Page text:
And in Friday’s data release, we learned that consumer spending rose 0.8% in April. Even after adjusting for inflation, it rose 0.5%.First, hats-off to the resilience of the U.S. consumer. This continued spending is certainly impressive. But second, for all the pundits looking at this and concluding “no way we can have a recession given this consumer strength,” that’s true…but also incomplete. As of this moment, based on today’s degree of economic strength, we’re not about to fall into a recession. But the very same strength these pundits are applauding will likely result in the Fed raising rates again in either June or July, and then holding them there. And that will continue to weaken the U.S. consumer, who is already showing signs of fatigue. So, declaring that the economy/U.S. consumer is too strong for a recession based on today’s condition is a bit like watching a football game and declaring that your team has won because they’re leading at the end of the third quarter.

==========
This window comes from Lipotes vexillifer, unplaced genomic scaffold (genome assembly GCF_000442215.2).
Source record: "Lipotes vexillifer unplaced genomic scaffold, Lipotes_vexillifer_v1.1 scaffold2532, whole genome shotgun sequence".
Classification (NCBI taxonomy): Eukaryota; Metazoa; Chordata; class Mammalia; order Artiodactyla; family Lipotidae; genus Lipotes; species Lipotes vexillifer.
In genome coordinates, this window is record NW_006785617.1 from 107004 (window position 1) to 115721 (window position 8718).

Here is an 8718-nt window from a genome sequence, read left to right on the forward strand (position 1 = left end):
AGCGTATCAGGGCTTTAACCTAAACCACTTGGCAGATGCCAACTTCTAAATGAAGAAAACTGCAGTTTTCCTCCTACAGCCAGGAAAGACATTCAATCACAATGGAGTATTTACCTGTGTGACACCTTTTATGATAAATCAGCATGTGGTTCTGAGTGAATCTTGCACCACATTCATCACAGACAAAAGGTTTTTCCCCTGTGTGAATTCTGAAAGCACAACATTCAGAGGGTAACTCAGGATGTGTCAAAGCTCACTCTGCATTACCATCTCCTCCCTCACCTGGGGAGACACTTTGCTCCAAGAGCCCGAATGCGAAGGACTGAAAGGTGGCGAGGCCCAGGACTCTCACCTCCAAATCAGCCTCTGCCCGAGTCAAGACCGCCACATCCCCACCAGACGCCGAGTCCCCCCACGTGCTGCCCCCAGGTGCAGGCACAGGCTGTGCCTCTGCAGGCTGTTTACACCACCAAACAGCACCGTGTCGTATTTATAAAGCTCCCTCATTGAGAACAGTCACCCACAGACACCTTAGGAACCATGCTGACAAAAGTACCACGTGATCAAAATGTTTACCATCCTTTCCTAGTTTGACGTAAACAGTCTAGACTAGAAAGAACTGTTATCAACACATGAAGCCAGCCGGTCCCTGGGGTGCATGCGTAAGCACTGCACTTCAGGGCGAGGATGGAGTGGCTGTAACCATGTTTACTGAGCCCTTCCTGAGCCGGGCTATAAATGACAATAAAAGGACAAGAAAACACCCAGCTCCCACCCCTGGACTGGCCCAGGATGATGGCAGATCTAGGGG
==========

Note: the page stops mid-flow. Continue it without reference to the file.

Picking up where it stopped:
Despite that, we could be on the verge of a stock market melt-up
The market roared higher at the end of last week, and you can feel sentiment shifting. The optimism is even spreading to the analyst community.For example, last week, Bank of America analysts raised the firm’s S&P year-end price-target from 4,000 to 4,300, in large part due to the artificial intelligence boom that’s fueling a tech stock surge. It’s not just B of A. Morgan Stanley’s Andrew Slimmon just upped his S&P forecast to 4,600. Why? FOMO (fear of missing out). Here’s Bloomberg:
“If I were a financial advisor and it gets to October, November and I haven’t made money for my clients because I’m heavily in cash, I would start to get nervous,” [Slimmon] said. “My conjecture is that cash starts to get back into the market later into the year.”